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#ActualStroppy Katamari

Posted 06 January 2013 - 06:41 AM

Should I learn it early on (like on the early stages of a first game)? Or later (like mastered the DX fixed functions and have created some games)? Should I learn the assembly like way first then HLSL, or HLSL first then the assembly like way?
The challenge in graphics is understanding the math going on behind the scenes, not mastering any given API, whether DX, OGL, HLSL etc. Using shaders, or GPU acceleration in general, is just a matter of getting the same things done faster. The advice I have been given by my professor is to do everything on the CPU while you are figuring it out - keeping things simple and nice to debug - and move it to the GPU later if and when you actually need performance.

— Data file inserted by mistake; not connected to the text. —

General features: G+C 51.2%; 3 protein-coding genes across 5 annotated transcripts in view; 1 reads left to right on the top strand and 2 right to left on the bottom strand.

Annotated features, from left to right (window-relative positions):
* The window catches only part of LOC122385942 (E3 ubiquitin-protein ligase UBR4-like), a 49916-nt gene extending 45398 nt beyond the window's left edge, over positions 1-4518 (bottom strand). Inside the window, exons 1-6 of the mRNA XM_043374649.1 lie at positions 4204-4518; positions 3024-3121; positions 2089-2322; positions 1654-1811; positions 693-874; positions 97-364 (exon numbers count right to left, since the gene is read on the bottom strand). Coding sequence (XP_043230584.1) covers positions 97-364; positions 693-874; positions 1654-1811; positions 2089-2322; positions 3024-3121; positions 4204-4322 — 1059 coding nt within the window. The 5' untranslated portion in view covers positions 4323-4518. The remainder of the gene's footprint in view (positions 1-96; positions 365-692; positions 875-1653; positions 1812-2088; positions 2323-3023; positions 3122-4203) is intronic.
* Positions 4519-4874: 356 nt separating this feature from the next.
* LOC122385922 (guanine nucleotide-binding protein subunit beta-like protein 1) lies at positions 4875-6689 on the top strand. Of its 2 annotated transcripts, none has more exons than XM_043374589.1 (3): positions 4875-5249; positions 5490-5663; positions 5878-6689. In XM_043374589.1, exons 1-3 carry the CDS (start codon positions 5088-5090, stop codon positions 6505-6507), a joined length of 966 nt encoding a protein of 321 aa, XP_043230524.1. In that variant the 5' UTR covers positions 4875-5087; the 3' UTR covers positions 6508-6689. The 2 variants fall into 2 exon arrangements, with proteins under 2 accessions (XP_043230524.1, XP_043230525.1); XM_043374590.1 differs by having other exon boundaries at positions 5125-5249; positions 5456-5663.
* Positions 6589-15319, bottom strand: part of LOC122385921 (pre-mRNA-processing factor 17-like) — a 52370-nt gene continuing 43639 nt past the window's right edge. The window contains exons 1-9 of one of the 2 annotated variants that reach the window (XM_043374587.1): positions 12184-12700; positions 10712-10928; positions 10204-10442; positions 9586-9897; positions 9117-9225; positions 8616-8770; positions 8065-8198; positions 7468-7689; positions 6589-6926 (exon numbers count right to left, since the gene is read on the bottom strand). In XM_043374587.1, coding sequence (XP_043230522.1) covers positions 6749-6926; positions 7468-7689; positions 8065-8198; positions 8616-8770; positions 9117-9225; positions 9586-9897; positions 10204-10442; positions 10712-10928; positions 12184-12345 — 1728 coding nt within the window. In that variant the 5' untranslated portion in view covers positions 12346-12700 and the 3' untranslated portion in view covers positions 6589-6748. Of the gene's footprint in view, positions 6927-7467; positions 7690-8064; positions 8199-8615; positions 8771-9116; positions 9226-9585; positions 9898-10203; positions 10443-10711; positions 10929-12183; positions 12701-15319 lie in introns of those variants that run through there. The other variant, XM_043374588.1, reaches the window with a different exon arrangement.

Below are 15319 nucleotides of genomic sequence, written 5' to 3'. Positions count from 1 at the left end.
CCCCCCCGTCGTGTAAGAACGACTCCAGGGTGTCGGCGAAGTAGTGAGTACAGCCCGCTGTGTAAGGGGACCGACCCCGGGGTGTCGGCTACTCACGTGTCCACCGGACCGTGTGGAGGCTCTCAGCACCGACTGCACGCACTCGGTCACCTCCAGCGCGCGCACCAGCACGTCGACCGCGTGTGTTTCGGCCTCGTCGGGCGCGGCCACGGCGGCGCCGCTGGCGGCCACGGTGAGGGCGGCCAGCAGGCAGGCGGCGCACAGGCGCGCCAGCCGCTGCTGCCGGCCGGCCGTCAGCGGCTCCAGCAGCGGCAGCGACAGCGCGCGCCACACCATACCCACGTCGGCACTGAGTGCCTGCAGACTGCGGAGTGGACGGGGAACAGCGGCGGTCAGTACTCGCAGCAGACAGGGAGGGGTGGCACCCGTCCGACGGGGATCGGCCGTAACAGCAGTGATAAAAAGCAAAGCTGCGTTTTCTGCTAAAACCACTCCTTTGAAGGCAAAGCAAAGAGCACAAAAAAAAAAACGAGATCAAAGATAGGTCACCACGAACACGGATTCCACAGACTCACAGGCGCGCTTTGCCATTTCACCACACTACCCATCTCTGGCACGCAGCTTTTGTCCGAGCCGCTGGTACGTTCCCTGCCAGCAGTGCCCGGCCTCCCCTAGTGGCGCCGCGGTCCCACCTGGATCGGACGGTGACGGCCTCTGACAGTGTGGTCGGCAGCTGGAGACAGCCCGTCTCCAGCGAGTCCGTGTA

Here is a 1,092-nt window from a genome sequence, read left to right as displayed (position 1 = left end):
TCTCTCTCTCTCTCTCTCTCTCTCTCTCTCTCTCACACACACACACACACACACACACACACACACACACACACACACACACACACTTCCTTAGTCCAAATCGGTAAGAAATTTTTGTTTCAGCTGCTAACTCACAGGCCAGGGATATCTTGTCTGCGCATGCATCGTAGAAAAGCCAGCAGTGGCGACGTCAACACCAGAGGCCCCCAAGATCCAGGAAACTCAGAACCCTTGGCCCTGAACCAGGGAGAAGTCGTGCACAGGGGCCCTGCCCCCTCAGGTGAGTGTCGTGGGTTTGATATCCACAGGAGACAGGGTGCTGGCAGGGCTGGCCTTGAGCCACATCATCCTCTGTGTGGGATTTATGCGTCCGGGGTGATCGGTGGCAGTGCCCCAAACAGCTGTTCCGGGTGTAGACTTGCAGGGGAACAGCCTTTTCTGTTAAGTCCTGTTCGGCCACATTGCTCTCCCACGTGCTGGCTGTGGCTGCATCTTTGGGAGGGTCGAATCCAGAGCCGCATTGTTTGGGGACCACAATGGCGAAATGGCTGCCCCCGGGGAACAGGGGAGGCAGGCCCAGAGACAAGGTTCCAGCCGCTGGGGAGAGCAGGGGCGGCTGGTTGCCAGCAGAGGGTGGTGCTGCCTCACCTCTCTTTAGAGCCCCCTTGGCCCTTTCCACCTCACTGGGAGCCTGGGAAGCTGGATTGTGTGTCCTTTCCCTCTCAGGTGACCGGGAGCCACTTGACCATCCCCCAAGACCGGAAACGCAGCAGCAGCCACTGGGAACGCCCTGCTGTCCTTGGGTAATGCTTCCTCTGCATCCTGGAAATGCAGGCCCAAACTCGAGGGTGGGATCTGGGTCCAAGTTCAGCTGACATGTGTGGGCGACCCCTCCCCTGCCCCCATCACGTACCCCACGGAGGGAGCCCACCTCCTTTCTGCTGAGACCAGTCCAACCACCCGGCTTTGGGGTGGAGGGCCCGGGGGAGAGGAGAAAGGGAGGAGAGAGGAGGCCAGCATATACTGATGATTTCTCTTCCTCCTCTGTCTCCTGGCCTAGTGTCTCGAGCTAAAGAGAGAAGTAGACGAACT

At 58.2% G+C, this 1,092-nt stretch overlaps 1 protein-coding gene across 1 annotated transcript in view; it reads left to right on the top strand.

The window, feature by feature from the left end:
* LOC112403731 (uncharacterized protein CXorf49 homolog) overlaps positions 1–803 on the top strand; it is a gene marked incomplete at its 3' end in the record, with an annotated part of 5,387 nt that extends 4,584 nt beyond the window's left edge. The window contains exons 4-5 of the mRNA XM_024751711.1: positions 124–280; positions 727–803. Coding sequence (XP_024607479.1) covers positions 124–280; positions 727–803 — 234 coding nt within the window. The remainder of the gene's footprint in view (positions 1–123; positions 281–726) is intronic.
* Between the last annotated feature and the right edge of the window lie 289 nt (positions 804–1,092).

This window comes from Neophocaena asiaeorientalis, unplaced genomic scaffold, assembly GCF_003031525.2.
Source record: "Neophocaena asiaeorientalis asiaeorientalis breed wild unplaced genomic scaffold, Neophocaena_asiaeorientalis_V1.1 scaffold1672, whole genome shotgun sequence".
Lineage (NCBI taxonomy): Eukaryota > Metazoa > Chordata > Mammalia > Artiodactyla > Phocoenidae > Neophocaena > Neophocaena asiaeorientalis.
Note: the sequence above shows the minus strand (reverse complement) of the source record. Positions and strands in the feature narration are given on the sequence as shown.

In short, I think messing with shaders is quite likely going too far into technical detail for a first game.

#1Stroppy Katamari

Posted 06 January 2013 - 06:40 AM

<blockquote class="ipsBlockquote" data-author="mazelle" data-cid="498376"><p>Should I learn it early on (like on the early stages of a first game)? Or later (like mastered the DX fixed functions and have created some games)? Should I learn the assembly like way first then HLSL, or HLSL first then the assembly like way?</p></blockquote>The challenge in graphics is understanding the math going on behind the scenes, not mastering any given API, whether DX, OGL, HLSL etc. Using shaders, or GPU acceleration in general, is just a matter of getting the same things done faster. The advice I have been given by my professor is to do everything on the CPU while you are figuring it out - keeping things simple and nice to debug - and move it to the GPU later if and when you actually need performance.<br /><br />In short, I think messing with shaders is quite likely going too far into technical detail for a first game.

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